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Joanna Newsom ​says​ goodbye to New York, one annotation at a time

I first heard Joanna Newsom in a telecom ad. Like most telecom ads, it had nothing to do with telecoms. Over recreated footage from the 2003 New York City blackout, Newsom sings: "And the city that turns, turns protracted and slow / And I find myself toeing the embarcadero / And I find myself knowing the things that I knew / Which is all that you can know on this side of the blue." The camera drifts from one New Yorker to the next. They look like ghosts caught playing in the street by the last human's flashlight.

I was 18, and I didn't understand a word of the song, just the way an 18-year-old art student likes their art. The commercial arrived the year following the 2003 blackout, my first year in New York City, and that song — and the rest of the tracks on Newsom's first album, The Milk-Eyed Mender — were my soundtrack. Divers, released today, is Newsom's fourth album and first since 2010's Have One on Me, a sprawling epic about love lost. Divers is a shorter album, but about more: love gained, time lost, and of course, New York.

New York University didn't have a campus when I attended, nor does it now. The official line of enrollment counselors is "the city is the campus," but that's bullshit. The city treats students with the indifference it shows everyone. The closest New York University has to the college experience is Washington Square Park, a rectangle of land two avenues wide and three streets tall in the middle of Greenwich Village. Ensconced by a handful of NYU dormitories and the Silver Center, a joyless factory converted into joyless classrooms, it's like a quad, if a quad was shared by tourists, adults on their smoke break, dozens of runners, a collective of chess players, weed dealers, cops pretending to be weed dealers, performance artists, and a Ben Folds-type who plays the same Phillip Glass songs on the piano every day of every month of every year, forever and ever amen.

Washington Square Park wasn't part of my college experience, enrollment office be damned. After spending fall nights freshman year laying on a bath towel in the dried out fountain, listening to Joanna Newsom on an iPod, the park became NYU's big college promise revoked. In my sophomore year, a multi-year project began, its purpose to move the massive cement fountain a few inches to align with the iconic arch on the north side of the park. Construction moved slowly, officially because expensive projects that overlap government and private universities take time, and unofficially because Washington Square Park is a notorious potter's field, an unmarked grave of over 20,000 indigent locals. Laws pertaining to the preservation of historical objects, I was told by an adjunct professor who spoke with the authority of a 24-year-old grad student, slows progress in cities like these, every accidental discovery inviting a half-dozen archeologists to scope out the site. I never saw this happen, but I also avoided the park, because it was so loud and ugly. The park's mysteries, for me, remained concealed.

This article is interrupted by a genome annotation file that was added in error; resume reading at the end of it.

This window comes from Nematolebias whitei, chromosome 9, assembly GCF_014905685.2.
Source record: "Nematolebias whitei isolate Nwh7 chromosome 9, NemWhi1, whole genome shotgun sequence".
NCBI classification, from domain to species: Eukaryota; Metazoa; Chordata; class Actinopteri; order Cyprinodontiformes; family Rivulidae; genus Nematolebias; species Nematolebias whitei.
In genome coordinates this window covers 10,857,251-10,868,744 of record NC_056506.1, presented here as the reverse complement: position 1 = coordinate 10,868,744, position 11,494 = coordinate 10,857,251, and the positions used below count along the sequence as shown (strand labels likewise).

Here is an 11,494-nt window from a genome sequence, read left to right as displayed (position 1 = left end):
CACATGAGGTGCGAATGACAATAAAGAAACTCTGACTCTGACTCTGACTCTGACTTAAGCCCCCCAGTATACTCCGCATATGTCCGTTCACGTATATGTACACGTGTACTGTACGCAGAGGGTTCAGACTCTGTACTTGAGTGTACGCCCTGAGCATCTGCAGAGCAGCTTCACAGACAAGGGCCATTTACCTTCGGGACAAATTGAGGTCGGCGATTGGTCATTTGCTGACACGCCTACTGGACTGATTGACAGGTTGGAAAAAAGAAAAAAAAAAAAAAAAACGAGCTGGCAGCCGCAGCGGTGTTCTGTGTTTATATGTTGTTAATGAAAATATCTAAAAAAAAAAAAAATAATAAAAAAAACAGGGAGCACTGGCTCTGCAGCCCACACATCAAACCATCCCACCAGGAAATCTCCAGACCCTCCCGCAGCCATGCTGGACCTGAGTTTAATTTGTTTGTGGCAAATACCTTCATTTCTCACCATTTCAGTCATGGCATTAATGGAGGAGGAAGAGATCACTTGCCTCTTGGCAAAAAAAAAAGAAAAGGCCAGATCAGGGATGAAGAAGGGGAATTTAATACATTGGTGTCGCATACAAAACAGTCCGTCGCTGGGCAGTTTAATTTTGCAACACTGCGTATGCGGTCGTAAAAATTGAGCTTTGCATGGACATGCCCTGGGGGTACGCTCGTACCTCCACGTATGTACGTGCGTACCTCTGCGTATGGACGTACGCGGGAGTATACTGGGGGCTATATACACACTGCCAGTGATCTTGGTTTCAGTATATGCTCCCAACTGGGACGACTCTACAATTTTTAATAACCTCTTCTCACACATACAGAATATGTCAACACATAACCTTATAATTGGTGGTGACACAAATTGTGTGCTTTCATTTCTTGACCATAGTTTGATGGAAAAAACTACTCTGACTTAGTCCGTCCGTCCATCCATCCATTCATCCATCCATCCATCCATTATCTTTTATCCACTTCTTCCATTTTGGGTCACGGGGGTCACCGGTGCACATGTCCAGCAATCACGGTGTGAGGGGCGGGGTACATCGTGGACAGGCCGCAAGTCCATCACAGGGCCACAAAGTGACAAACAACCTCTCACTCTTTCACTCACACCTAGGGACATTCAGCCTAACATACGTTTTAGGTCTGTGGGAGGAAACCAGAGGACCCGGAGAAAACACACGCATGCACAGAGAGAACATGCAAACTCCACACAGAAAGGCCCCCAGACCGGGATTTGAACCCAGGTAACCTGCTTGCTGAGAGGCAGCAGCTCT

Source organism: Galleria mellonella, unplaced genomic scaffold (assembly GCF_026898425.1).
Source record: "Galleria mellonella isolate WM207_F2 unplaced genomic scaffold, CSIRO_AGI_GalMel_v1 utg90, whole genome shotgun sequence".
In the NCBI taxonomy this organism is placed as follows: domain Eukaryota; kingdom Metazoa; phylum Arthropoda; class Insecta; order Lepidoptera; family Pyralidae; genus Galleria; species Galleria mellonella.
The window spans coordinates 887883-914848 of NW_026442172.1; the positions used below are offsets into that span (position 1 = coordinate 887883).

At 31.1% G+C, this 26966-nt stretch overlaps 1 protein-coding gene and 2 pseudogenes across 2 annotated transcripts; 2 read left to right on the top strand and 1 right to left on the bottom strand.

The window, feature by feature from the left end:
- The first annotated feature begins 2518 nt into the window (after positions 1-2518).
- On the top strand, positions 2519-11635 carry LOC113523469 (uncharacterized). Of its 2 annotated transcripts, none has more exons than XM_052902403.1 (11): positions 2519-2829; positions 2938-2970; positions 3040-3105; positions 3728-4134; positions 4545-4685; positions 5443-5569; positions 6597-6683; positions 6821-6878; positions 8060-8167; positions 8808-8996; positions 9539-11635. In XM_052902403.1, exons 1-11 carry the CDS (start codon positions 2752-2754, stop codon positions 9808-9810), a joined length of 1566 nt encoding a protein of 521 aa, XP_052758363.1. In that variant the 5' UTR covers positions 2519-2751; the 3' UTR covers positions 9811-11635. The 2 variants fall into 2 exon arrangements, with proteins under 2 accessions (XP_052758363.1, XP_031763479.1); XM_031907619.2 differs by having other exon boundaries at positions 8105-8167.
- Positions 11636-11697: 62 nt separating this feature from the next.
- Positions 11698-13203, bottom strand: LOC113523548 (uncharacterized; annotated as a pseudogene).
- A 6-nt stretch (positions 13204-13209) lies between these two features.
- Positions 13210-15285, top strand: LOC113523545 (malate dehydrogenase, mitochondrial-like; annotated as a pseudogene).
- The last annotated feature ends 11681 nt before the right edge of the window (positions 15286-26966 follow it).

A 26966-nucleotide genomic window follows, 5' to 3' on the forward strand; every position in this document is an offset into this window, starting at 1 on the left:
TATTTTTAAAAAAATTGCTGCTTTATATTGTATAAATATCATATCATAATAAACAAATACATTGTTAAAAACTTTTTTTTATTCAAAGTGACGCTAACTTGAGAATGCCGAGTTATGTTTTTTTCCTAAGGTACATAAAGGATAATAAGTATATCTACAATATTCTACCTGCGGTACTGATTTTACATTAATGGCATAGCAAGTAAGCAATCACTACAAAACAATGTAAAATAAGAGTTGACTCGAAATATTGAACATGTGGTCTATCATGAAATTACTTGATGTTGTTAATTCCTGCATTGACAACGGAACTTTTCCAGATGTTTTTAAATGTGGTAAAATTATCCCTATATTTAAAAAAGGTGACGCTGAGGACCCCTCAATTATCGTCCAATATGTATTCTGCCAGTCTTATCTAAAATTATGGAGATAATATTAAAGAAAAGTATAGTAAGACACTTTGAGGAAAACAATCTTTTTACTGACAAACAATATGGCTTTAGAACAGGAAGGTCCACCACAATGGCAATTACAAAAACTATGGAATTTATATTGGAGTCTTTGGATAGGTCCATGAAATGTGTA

The story beneath Washington Square

Now Newsom, who kept me company on nights in the Washington Square fountain, is exhuming the bodies beneath it, just one noteworthy dig on an archaeological reckoning of the northeastern United States. Newsom is small, her voice is light, but her words have more power than all the bulldozers and backhoes in Manhattan, and for the first time, I understand them in these precious early listens.

Genius, neé Rap Genius, is a lyrics website that allows users to write and upvote annotations. Originally designed for the rapidly spit, linguistically dense lyrics of hip-hop, it's a perfect match for Newsom, whose lyrics, like those of great rappers, are poetry set to music.

Here's the first verse and a half of "Sapokanikan," the album's first single:

"The cause is Ozymandian
The map of Sapokanikan
Is sanded and bevelled
The land lone and levelled
By some unrecorded and powerful hand
Which plays along the monument
And drums upon a plastic bag"

And here's an excerpt from the current annotation from Genius: